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     Campanula rotundifolia is very common in the Four Corners area; Campanula parryi is quite uncommon.  Click to see a typical display of Campanula rotundifolia.

     Linnaeus named this genus in 1753.  The family and genus names, "Campanulaceae" and "Campanula" are derived from the Latin, "campan", "bell". 

Campanula parryi
Campanula parryi variety parryi (Harebell)
Campanulaceae (Bellflower Family)

Montane, subalpine.  Meadows.  Summer, fall.
Cross Mountain Trail, August 8, 2007.

This Harebell is relatively uncommon in our area so it is a delight to find. Its flowers are larger than C. rotundifolia's, they range from light to bright purple, and they are either upright or slightly nodding at the end of the stem.  When you do find this species, you usually find just a few plants together, not the dozens that are common for C. rotundifolia, shown below.

Campanula parryi was named by Asa Gray in 1886 from specimens collected in Colorado by Charles Parry, an eminent  19th century explorer and naturalist.  Joseph Hooker called Parry the "King of Colorado botany" and many Colorado plants are named for him. (More biographical information.)

 

Campanula parryi

Campanula parryi

Campanula parryi variety parryi (Harebell)
Campanulaceae (Bellflower Family)

Montane, subalpine.  Meadows.  Summer, fall.
Cross Mountain Trail, August 8, 2007.

Several details help distinguish the two Campanulas shown on this page.  Generally C. parryi flowers are usually single, purple, erect, and the lobes are about half the height of the entire flower bell; C. rotundifolia flowers are multiple in racemes, blue, nodding, and lobed about one third of the flower bell.  C. parry has larger flowers.   C. parryi usually has long, narrow sepals (hugging the back of the flower) that reach to the cut in the flower lobes; C. rotundifolia sepals are much shorter.  The basal leaves of C. parryi are long and narrow; C. rotundifolia gets its specific name from its round basal leaves (which are dried and often not visible at flowering time).

Despite these seemingly clear-cut differences in the plants, it is often quite difficult to tell which plant you are looking at in the field.

Campanula rotundifolia
Campanula rotundifolia (Harebell)
Campanulaceae (Bellflower Family)

Montane, subalpine.  Meadows.  Summer, fall.
Colorado Trail above Roaring Fork, July 26, 2004.

Harebells, also known as "Blue Bells of Scotland", are quite common from mid-summer to frost, from low meadows to high subalpine ridges.  They are found in twos and threes or in large colonies that give a delicate blue/violet cast to meadows.  (Click to see.)  Flowers almost always nod; color ranges from light blue/violet to deeper blue/purple; stem leaves are narrow and an inch or two long; basal leaves are round but usually withered at flowering time; there may be a slight amount of pubescence on the lower stem and stem leaf bases.

Campanula rotundifolia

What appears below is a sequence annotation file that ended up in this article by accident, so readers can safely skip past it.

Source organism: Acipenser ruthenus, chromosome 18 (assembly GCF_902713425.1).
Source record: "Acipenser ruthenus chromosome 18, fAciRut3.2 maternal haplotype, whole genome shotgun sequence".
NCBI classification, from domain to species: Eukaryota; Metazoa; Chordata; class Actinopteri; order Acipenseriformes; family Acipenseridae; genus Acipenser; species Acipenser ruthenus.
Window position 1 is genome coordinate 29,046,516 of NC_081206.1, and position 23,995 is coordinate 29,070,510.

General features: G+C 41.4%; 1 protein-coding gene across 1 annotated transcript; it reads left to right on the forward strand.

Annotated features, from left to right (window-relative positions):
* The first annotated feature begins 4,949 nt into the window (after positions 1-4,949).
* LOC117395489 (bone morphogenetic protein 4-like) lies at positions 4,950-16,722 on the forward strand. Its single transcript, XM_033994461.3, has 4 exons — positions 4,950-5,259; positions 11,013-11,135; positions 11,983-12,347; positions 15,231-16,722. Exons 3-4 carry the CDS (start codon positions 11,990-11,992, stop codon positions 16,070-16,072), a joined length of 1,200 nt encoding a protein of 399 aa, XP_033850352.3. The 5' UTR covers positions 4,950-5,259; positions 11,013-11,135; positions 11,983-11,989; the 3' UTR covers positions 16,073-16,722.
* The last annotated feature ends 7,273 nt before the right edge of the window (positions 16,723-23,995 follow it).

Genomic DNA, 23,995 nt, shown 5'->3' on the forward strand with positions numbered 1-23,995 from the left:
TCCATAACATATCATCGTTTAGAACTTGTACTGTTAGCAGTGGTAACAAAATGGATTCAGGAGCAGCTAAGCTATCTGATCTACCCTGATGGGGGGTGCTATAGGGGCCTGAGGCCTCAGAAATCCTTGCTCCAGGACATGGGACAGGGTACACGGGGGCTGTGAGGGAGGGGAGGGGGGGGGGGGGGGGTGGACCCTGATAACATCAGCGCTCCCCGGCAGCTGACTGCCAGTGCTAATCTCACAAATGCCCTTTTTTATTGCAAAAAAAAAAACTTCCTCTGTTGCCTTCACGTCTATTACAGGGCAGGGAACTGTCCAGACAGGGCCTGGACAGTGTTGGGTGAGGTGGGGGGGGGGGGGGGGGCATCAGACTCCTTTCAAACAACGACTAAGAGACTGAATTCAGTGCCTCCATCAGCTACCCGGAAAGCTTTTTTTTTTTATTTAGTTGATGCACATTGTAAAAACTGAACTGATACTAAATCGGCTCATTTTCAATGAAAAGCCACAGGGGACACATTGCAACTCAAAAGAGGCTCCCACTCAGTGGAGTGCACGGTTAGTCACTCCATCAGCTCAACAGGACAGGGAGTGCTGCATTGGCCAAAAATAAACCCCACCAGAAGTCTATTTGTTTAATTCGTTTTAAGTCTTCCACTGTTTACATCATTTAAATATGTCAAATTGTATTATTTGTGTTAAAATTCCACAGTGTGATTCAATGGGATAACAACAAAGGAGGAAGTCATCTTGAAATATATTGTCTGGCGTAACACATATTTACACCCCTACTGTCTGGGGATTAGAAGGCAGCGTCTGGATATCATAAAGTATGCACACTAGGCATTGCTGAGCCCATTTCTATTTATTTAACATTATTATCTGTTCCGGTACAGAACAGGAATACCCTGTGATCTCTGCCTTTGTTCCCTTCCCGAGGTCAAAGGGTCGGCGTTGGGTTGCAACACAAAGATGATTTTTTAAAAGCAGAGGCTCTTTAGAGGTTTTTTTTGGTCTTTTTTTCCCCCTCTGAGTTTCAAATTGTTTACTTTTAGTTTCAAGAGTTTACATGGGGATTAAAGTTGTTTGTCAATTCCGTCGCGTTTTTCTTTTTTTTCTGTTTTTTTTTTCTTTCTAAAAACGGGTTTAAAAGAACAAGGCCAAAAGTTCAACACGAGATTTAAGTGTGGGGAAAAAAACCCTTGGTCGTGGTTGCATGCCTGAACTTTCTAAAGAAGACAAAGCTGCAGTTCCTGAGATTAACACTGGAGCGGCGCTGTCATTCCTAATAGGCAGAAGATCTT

Campanula rotundifolia (Harebell)
Campanulaceae (Bellflower Family)

Montane, subalpine.  Meadows.  Summer, fall.
Colorado Trail above Roaring Fork, July 26, 2004.

Campanula rotundifolia

Campanula rotundifoliaCampanula rotundifolia

Campanula rotundifolia (Harebell)
Campanulaceae (Bellflower Family)

Montane, subalpine.  Meadows.  Summer, fall.
Colorado Trail above Roaring Fork, July 26, 2004.
Lone Mesa State Park, July 2, 2008.  (Lower flower and bud.)

Compare the length of the sepals on C. rotundifolia at left with those of C. parryi at the top of the pageThe sepals on C. rotundifolia do not reach to the cleft in the bell lobes. 

The lower C. rotundifolia flower at left is the first on this plant and is erect (a characteristic of C. parryi) but it will droop as the flower stalk elongates and new flowers emerge.

Flower buds are erect and folded.  Notice the second tiny bud in the foreground at the base of the large bud.

Campanula rotundifolia

Campanula rotundifolia

Campanula rotundifolia (Harebell)
Campanulaceae (Bellflower Family)

Montane, subalpine.  Meadows.  Summer, fall.
Rough Canyon Trail, August 16, 2007.

The name "rotundifolia", from the Latin for "round leaves", was given to this plant to describe the basal leaves, but as you can see, basal leaf shape varies. (It is not uncommon for scientific plant names to describe a characteristic that does not apply to all members of that species.  This is to be expected since plants are named from an initial very small sample (typically only a dozen or so plants) and this sample is from just one location.  Other locations, perhaps hundreds or even thousands of miles away, may have plants with slightly different characteristics.  If these characteristics are significantly different, they may be labeled a variety or subspecies.) 

The long, narrow leaves in the lower center of the top photograph belong to another plant; the other leaves are those of C. rotundifolia. The dark stem and stem leaves of a flowering Campanula rotundifolia arch in the upper left corner of the top photograph.

Range maps © John Kartesz,
Floristic Synthesis of North America

State Color Key

Species present in state and native
Species present in state and exotic
Species not present in state

County Color Key

Species present and not rare
Species present and rare
Species extirpated (historic)
Species extinct
Species noxious
Species exotic and present
Native species, but adventive in state
Eradicated
Questionable presence

Range map for Campanula parryi

Range map for Campanula rotundifolia